In Columbus, Wilson registered his third consecutive high-quality season. In 120 games, he batted .291, while scoring 82 runs for the sad-sack (52-88) Senators. He also played solid defense at first base (.987 FA in 17 games) and behind the plate (.942 FA in 105 games, although with a Western League-leading 31 errors).21 However, Wilson’s pugnacity made the season memorable. A broad-shouldered 5-feet-nine/190 pounder and prematurely bald, Wilson appeared a formidable combatant. But he evidently could not fight a lick. Early in the season, he took umbrage when Grand Rapids catcher Bill Smink tipped his bat. He attacked Smink on the spot, only to come out on the losing end.22 He fared even worse in altercations with umpire Bob Clark during and after a game against Minneapolis on July 21. Angered by a foul strike call, Wilson grabbed Clark by the throat. But the umpire promptly broke the chokehold and pounded Wilson into submission. Smarting from his public pummeling, Wilson waited for Clark after the game and attacked him again. This time, Clark knocked him to the ground and beat Wilson bloody before the mismatch was broken up by police. To add to his embarrassment, Wilson was subsequently fined $100 by WL President Ban Johnson and barred from appearing in Minneapolis for the remainder of the season.23 In all, the incident typified Wilson’s proclivity for losing the fights that he started, a matter of both amusement and satisfaction for hostile elements in baseball press.24

Nevertheless, Wilson’s performance in the high minors did not go unnoticed, and during the off-season he was drafted by the Louisville Colonels, a reliable tail-ender in National League standings. The Colonels were coming off a dismal last place (38-93) finish and in desperate need of new blood. Installed as the club’s frontline catcher, Wilson struggled. His batting – a substandard .213/.257/.272 slash line – reverted to 1890 levels, and his receiving was little better. Wilson led the NL in passed balls allowed (34) and committed 29 errors as well. More baserunners (187) stole on him than on any other catcher in the circuit. But Wilson’s caught-stealing total (111) was second-best among league backstops, and he was game and durable, reaching 100 games caught before any other NL receiver.25 And this despite suffering a broken hand midway through the season. “Wilson is a glutton for work, and it is at his own request that he is in the game day after day,” reported an admiring Sporting Life correspondent.26 In the end, appreciation of Wilson’s willing spirit prevailed over doubts about his playing talent, and Louisville reserved him for the next season.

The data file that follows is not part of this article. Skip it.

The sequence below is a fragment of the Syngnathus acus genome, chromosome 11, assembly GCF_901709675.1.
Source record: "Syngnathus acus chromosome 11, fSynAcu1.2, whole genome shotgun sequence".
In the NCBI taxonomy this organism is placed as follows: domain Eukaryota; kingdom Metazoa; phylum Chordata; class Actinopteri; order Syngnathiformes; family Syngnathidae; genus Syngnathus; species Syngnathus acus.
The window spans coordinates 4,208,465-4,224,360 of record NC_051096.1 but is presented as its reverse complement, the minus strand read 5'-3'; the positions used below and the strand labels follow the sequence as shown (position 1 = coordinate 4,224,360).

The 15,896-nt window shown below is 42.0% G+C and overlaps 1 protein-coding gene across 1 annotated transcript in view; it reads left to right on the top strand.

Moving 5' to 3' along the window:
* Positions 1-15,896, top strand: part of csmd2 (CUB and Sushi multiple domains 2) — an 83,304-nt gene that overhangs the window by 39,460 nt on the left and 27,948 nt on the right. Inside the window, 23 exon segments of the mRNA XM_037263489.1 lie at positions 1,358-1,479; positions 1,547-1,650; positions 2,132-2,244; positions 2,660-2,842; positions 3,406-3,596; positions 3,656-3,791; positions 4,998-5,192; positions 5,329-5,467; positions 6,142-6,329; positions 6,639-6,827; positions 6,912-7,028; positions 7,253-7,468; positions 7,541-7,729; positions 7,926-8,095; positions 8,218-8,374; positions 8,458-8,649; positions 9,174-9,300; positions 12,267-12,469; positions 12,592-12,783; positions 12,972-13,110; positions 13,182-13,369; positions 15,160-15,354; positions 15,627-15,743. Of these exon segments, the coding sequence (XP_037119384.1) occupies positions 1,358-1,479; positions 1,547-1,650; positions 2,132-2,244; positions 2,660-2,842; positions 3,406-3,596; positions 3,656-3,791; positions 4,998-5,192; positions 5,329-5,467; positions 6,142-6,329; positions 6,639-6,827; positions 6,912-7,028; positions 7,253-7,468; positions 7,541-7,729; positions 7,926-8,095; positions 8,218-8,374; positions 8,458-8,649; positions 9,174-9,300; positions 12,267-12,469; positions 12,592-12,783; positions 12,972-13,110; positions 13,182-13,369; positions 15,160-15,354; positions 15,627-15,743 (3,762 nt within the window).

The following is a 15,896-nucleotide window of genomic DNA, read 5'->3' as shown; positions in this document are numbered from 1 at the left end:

During the off-season, Wilson remained in Louisville, first working as a hotel clerk-bartender at the Eckford House, thereafter tending bar at a downtown saloon.27 The next February he departed for the Colonels’ spring camp in Hot Springs, Arkansas. A lawsuit by Wilson’s wife alleging non-support followed him there.28 At some undetermined point thereafter, the couple divorced. Wilson made the 1898 Louisville club, but with a lineup now featuring future Hall of Famers Honus Wagner and Fred Clarke, plus upgraded talent at other positions (including the veteran Malachi Kittridge at catcher), the Colonels had little further need for marginal players like Bill Wilson. Appearing in only 29 games, Wilson batted a powerless (four extra-base hits) .167, and remained his customarily erratic self behind home plate (14 errors and eight passed balls). In mid-June he was released, much to the satisfaction of Louisville sportswriter John Saunders who criticized manager Clarke for “holding on to catcher Wilson who was worse than useless.”29

Although Bill Wilson would play another six-plus years of professional baseball, his major league days were now behind him. Over parts of three seasons, he had appeared in 219 games and batted a meek .208, with little extra-base power and only 75 RBIs. He struck out (102) more than twice as often as he walked (45), although he managed to steal 17 bases. In 171 games at his primary position as a catcher, Wilson posted a substandard .913 fielding average, with 78 errors and 68 passed balls. To make matters worse, he was not particularly liked by teammates, and fairly despised by away-game fans and the out-of-town sporting press. About his only assets were a strong throwing arm, defensive versatility – he filled in passably as both an outfielder (25 games) and infielder (21 games) – and gameness.